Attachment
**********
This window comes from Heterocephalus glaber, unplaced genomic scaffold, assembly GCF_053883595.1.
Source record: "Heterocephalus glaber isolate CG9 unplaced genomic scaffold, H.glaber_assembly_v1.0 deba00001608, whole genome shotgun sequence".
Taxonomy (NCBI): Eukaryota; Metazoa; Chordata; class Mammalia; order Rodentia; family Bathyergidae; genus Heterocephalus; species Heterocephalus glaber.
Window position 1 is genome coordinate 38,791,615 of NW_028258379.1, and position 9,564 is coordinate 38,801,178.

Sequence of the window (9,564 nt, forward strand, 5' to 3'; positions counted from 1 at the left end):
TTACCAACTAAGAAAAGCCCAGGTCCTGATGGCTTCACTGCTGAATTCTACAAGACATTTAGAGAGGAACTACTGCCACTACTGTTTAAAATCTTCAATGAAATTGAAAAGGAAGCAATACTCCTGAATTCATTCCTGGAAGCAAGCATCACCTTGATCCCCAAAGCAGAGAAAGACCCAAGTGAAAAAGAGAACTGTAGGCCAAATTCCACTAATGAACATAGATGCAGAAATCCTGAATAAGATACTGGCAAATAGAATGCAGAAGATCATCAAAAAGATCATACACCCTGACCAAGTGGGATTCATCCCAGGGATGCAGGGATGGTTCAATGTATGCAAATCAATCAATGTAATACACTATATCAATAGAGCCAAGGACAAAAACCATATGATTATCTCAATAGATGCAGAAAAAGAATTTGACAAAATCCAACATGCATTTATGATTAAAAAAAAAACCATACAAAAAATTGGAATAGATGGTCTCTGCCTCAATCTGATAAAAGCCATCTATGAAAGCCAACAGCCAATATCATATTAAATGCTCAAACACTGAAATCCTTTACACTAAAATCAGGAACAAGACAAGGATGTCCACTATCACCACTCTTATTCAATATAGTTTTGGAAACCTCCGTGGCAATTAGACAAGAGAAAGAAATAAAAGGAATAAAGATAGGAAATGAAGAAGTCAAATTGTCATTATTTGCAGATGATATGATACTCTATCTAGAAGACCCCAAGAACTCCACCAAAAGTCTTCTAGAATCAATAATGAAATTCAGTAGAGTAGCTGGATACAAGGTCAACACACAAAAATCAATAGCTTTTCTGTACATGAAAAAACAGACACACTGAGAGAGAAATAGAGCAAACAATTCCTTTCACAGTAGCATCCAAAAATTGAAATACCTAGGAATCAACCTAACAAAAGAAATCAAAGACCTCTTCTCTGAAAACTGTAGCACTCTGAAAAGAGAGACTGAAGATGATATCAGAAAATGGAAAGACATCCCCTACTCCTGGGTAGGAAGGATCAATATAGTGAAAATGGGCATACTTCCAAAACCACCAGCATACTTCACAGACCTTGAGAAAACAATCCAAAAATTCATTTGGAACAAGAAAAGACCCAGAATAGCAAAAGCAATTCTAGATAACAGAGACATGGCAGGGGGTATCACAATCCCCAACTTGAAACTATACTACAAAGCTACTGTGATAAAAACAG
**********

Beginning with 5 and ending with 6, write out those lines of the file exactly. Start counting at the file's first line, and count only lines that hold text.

Sequence of the window (9,564 nt, forward strand, 5' to 3'; positions counted from 1 at the left end):
TTACCAACTAAGAAAAGCCCAGGTCCTGATGGCTTCACTGCTGAATTCTACAAGACATTTAGAGAGGAACTACTGCCACTACTGTTTAAAATCTTCAATGAAATTGAAAAGGAAGCAATACTCCTGAATTCATTCCTGGAAGCAAGCATCACCTTGATCCCCAAAGCAGAGAAAGACCCAAGTGAAAAAGAGAACTGTAGGCCAAATTCCACTAATGAACATAGATGCAGAAATCCTGAATAAGATACTGGCAAATAGAATGCAGAAGATCATCAAAAAGATCATACACCCTGACCAAGTGGGATTCATCCCAGGGATGCAGGGATGGTTCAATGTATGCAAATCAATCAATGTAATACACTATATCAATAGAGCCAAGGACAAAAACCATATGATTATCTCAATAGATGCAGAAAAAGAATTTGACAAAATCCAACATGCATTTATGATTAAAAAAAAAACCATACAAAAAATTGGAATAGATGGTCTCTGCCTCAATCTGATAAAAGCCATCTATGAAAGCCAACAGCCAATATCATATTAAATGCTCAAACACTGAAATCCTTTACACTAAAATCAGGAACAAGACAAGGATGTCCACTATCACCACTCTTATTCAATATAGTTTTGGAAACCTCCGTGGCAATTAGACAAGAGAAAGAAATAAAAGGAATAAAGATAGGAAATGAAGAAGTCAAATTGTCATTATTTGCAGATGATATGATACTCTATCTAGAAGACCCCAAGAACTCCACCAAAAGTCTTCTAGAATCAATAATGAAATTCAGTAGAGTAGCTGGATACAAGGTCAACACACAAAAATCAATAGCTTTTCTGTACATGAAAAAACAGACACACTGAGAGAGAAATAGAGCAAACAATTCCTTTCACAGTAGCATCCAAAAATTGAAATACCTAGGAATCAACCTAACAAAAGAAATCAAAGACCTCTTCTCTGAAAACTGTAGCACTCTGAAAAGAGAGACTGAAGATGATATCAGAAAATGGAAAGACATCCCCTACTCCTGGGTAGGAAGGATCAATATAGTGAAAATGGGCATACTTCCAAAACCACCAGCATACTTCACAGACCTTGAGAAAACAATCCAAAAATTCATTTGGAACAAGAAAAGACCCAGAATAGCAAAAGCAATTCTAGATAACAGAGACATGGCAGGGGGTATCACAATCCCCAACTTGAAACTATACTACAAAGCTACTGTGATAAAAACAG